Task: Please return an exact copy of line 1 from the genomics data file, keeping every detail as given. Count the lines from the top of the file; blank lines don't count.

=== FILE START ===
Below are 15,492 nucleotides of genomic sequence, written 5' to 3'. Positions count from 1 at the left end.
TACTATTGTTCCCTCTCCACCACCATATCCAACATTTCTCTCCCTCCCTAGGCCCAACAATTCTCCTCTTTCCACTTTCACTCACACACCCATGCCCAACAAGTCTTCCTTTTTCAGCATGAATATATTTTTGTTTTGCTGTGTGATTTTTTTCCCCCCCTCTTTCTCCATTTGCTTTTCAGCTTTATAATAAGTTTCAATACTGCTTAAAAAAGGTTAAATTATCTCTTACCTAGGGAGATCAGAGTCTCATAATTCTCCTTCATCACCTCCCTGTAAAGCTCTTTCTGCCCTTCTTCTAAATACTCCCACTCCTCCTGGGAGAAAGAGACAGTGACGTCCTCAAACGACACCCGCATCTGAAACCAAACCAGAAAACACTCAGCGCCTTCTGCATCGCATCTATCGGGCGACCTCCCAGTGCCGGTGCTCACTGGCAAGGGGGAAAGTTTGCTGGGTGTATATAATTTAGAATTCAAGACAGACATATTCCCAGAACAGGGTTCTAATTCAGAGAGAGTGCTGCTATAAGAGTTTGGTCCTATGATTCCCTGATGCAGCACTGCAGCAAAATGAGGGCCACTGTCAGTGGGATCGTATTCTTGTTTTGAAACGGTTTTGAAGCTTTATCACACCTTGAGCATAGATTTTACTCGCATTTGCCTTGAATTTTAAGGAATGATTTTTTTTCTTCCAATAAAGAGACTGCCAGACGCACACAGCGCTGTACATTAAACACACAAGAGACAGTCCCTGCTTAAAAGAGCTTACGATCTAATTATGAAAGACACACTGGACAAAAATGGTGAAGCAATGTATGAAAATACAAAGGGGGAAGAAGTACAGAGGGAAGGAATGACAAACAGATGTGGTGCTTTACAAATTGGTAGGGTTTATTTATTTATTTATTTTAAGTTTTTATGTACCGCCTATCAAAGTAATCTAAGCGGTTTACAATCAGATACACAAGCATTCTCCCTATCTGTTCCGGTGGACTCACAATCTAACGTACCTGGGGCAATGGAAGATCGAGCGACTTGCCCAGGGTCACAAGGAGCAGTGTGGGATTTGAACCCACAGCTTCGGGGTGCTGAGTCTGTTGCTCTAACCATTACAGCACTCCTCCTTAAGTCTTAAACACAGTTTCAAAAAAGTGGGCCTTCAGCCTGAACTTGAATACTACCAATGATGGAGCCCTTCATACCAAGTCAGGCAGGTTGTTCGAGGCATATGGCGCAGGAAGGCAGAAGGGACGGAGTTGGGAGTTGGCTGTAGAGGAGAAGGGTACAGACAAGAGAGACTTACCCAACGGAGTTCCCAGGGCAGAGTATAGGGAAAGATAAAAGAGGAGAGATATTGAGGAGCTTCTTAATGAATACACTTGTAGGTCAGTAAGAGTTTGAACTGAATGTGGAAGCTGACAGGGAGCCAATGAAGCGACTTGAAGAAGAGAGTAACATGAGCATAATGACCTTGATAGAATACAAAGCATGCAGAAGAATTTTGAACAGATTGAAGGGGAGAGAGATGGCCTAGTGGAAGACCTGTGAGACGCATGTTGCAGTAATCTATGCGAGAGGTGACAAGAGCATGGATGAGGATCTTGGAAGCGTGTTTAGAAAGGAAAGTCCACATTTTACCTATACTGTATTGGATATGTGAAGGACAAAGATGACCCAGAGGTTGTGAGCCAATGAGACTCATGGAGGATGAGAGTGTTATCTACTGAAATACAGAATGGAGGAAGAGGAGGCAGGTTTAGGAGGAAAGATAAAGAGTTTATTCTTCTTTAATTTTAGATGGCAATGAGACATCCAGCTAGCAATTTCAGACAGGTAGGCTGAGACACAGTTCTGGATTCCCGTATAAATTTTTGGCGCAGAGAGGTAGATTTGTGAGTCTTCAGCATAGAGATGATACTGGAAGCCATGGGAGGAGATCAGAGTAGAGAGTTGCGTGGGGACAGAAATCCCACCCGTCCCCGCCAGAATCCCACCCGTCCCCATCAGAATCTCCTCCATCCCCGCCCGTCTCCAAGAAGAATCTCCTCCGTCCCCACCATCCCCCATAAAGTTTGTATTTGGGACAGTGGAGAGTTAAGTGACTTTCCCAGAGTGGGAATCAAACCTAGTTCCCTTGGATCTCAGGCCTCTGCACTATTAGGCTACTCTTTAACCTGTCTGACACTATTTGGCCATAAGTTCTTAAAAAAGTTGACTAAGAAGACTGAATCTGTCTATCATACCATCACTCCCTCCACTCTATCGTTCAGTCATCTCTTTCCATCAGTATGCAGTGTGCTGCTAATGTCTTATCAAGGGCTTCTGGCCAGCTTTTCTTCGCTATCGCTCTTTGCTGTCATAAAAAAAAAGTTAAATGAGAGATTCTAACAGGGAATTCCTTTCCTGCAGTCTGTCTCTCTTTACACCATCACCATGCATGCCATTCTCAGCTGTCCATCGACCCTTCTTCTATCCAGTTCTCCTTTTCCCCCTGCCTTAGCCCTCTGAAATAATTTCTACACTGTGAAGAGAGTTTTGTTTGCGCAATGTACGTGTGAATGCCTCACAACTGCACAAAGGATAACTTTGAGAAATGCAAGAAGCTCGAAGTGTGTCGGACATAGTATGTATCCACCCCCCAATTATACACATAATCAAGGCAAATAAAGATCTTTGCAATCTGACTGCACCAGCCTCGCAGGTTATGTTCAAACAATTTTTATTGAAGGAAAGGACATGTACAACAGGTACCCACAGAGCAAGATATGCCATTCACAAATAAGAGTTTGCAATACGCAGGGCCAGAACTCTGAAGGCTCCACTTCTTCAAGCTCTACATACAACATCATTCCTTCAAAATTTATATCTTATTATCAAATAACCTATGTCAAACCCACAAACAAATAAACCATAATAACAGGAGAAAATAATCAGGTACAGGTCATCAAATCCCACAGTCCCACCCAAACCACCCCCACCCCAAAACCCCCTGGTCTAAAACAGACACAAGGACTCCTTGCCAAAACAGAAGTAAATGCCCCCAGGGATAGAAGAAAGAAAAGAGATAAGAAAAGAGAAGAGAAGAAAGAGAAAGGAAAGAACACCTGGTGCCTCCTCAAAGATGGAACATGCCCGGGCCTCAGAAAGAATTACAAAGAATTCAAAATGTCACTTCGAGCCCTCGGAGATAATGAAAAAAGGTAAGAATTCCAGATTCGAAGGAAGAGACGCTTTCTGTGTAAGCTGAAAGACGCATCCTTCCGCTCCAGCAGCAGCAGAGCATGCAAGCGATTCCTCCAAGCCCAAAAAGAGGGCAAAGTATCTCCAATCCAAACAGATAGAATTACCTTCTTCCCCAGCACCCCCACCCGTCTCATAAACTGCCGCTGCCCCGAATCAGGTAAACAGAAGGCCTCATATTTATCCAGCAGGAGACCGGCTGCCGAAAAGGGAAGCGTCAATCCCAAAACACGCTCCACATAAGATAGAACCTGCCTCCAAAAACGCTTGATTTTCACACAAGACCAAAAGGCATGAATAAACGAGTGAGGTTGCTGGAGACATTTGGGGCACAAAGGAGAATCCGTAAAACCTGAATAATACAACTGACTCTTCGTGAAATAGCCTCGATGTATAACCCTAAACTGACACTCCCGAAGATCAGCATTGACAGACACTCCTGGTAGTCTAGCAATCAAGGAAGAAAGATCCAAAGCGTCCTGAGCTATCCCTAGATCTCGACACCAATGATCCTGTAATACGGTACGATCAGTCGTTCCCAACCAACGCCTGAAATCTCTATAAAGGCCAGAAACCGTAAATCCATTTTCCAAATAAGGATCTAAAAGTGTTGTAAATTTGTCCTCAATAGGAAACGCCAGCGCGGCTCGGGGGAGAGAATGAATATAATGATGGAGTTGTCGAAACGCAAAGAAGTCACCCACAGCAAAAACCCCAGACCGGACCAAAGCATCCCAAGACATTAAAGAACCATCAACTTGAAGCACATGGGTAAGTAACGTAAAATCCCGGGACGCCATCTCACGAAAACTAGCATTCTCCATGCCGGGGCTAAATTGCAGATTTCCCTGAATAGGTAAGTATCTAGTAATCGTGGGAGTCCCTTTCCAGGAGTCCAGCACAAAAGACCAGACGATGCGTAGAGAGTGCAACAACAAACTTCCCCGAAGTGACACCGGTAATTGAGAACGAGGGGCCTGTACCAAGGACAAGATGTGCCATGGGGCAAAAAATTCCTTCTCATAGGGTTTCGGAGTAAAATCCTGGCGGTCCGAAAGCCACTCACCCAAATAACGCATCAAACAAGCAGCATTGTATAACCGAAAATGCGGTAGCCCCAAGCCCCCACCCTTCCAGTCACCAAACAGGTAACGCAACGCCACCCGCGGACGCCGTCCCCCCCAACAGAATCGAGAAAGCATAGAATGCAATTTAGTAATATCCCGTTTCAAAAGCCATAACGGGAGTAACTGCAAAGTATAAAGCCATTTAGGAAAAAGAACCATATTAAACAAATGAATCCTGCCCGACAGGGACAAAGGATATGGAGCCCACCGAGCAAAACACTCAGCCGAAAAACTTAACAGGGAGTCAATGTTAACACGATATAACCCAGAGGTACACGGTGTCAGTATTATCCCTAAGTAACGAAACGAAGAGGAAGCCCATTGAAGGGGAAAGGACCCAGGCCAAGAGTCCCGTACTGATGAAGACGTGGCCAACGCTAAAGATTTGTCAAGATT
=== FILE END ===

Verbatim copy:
Below are 15,492 nucleotides of genomic sequence, written 5' to 3'. Positions count from 1 at the left end.